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Rep. Mo Brooks shifted blame onto his staff after he was accused of helping to organize the January 6 Capitol rally

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Mo Brooks
Rep. Mo Brooks. AP
  • Mo Brooks shifted blame to his staff over his alleged role in planning the "Stop the Steal" rally.

  • Two planners told Rolling Stone that Rep. Brooks had been in contact with organizers for the event.

  • Brooks said he had "no involvement" in planning it, but that his staff may have had a role.

Alabama Rep. Mo Brooks sought to shift blame onto his staff over his alleged role in planning the rally that preceded the Capitol riot.

"I don't know if my staff did," Brooks said when asked if he was part of the planning for the "Stop the Steal" event, CNN's Melanie Zanona tweeted.

The Capitol Hill reporter said Brooks also told her that if his staff were involved in planning the rally, he'd "be proud of them for helping to put together a rally lawful under the First Amendment at the ellipse to protest voter fraud & election theft."

Brooks was responding to a Rolling Stone report that identified him as one of the lawmakers involved in planning the rally outside the Capitol in Washington, DC.

Brooks spoke at the event, telling the audience to start "taking down names and kicking ass." He wore body armor as he spoke, Slate reported in July.

Shortly afterward, hundreds of pro-Trump protesters stormed the Capitol in a challenge to the certification of Joe Biden's election victory.

The news comes as the bipartisan congressional investigation into the events of January 6 heats up, with the panel moving on Monday to pursue criminal contempt charges against Steve Bannon, the former Trump aide who refused to share information about any role he may have played that day.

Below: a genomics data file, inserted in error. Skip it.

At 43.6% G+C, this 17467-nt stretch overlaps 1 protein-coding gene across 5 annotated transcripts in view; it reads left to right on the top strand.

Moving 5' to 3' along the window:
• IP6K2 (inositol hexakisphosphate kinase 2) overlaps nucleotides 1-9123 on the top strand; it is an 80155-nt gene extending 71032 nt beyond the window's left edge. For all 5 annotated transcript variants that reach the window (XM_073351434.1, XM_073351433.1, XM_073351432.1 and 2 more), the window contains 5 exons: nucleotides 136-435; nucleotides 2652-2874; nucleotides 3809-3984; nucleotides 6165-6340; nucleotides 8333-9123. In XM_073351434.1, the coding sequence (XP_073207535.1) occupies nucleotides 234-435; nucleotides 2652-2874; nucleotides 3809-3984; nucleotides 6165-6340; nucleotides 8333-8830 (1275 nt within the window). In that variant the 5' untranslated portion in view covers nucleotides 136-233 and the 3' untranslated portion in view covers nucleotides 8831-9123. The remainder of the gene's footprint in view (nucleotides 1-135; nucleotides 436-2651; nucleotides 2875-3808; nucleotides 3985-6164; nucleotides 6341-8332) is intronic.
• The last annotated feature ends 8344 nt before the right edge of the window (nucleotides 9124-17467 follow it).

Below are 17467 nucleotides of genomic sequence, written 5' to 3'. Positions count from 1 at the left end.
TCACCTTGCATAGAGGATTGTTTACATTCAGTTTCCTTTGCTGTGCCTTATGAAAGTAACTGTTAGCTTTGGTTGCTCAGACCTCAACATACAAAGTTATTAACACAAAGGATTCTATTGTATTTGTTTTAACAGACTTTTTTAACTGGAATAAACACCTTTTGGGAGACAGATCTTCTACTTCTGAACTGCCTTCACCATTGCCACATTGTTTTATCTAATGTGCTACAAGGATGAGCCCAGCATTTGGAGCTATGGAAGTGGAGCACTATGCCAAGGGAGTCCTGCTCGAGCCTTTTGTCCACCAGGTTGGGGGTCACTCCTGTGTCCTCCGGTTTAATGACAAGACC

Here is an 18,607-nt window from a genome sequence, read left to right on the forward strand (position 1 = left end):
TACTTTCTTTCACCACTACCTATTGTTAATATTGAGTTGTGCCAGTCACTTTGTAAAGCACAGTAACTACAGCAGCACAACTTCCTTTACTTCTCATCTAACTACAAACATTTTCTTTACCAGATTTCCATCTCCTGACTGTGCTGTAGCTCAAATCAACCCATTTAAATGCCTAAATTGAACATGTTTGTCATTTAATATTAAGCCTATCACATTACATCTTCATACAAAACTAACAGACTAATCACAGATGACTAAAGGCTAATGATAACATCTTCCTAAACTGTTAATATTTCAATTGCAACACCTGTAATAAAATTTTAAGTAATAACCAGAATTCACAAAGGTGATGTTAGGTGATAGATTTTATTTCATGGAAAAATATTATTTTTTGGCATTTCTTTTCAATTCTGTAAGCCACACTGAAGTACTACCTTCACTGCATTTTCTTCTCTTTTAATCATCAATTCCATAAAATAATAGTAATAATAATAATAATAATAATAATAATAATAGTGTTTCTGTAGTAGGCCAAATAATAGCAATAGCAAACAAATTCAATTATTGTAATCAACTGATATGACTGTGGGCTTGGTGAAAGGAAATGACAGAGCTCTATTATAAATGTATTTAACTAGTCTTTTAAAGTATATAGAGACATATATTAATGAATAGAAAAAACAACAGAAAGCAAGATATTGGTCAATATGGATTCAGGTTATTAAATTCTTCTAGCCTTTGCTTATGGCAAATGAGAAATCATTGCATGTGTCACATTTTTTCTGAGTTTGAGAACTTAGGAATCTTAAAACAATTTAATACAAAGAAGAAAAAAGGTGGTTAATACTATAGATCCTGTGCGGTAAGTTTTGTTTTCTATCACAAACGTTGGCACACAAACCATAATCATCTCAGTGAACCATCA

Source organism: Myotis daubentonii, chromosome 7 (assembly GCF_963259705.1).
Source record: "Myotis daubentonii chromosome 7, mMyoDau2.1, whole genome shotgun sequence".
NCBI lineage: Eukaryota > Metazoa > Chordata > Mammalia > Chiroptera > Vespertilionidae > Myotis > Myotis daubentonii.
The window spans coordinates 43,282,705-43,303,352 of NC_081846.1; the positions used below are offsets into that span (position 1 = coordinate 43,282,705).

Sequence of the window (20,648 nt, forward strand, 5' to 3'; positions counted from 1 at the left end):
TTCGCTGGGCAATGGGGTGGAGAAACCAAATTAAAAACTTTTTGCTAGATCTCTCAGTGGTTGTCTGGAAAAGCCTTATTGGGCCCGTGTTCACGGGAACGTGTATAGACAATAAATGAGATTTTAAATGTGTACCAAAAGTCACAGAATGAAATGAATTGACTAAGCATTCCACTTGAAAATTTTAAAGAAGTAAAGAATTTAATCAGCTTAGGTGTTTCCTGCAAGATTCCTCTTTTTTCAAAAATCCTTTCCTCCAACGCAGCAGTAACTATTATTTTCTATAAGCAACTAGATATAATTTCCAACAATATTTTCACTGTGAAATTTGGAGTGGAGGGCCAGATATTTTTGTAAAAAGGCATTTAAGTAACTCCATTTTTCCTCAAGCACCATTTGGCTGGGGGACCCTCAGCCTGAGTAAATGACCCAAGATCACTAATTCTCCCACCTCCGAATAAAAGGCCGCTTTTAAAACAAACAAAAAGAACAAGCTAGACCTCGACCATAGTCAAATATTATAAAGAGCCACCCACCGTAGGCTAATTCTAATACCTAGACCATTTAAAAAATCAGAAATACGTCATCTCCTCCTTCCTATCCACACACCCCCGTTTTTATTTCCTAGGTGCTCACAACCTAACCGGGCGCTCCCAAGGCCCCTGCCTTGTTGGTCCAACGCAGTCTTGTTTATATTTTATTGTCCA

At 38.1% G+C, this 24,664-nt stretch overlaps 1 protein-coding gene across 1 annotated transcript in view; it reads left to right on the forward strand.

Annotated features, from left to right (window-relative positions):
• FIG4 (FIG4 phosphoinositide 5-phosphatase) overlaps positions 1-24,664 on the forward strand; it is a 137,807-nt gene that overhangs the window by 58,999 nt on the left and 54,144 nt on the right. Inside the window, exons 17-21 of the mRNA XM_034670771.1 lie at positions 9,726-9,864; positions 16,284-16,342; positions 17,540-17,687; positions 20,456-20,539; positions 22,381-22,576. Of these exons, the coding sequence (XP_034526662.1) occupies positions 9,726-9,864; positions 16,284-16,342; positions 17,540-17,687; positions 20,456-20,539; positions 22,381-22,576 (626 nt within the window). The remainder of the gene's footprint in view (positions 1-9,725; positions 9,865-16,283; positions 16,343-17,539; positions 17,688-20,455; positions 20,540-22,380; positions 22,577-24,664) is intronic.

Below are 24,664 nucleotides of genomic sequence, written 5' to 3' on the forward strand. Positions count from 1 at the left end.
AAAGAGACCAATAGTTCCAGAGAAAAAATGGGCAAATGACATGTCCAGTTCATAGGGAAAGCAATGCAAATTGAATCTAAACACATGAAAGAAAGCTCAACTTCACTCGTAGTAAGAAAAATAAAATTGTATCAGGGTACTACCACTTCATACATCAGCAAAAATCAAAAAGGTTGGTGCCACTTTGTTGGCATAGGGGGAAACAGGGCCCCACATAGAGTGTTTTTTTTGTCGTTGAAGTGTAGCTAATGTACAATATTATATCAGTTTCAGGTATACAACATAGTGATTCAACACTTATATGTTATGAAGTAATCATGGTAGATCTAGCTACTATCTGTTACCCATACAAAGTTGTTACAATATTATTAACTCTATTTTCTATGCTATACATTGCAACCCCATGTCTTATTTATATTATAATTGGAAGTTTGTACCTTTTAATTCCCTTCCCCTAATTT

Two people who planned the rally beforehand told Rolling Stone that multiple people involved in planning the "Stop the Steal" rallies communicated with members of Congress in the run-up to the January 6 event, one of whom was Brooks.

The planners also said they'd been in communication with Reps. Paul Gosar, Lauren Boebert, Madison Cawthorn, Andy Biggs, and Louie Gohmert.

Brooks has also been identified as being involved in the planning of the "Wild Protest," a separate event held in DC on January 6 that sought to challenge Biden's election victory.

In a now deleted livestream, Ali Alexander, who helped organize that protest, said Brooks, along with Gosar and Biggs, had come up with the idea for the protest, The Washington Post reported.

"I was the person who came up with the Jan. 6 idea with Congressman Gosar, Congressman Mo Brooks, and Congressman Andy Biggs," Alexander said.

"We four schemed up on putting maximum pressure on Congress while they were voting so that - who we couldn't lobby - we could change the hearts and the minds of Republicans who were in that body hearing our loud roar from outside," he added.

Brooks' office did not immediately respond to Insider's request for comment.

Read the original article on Business Insider

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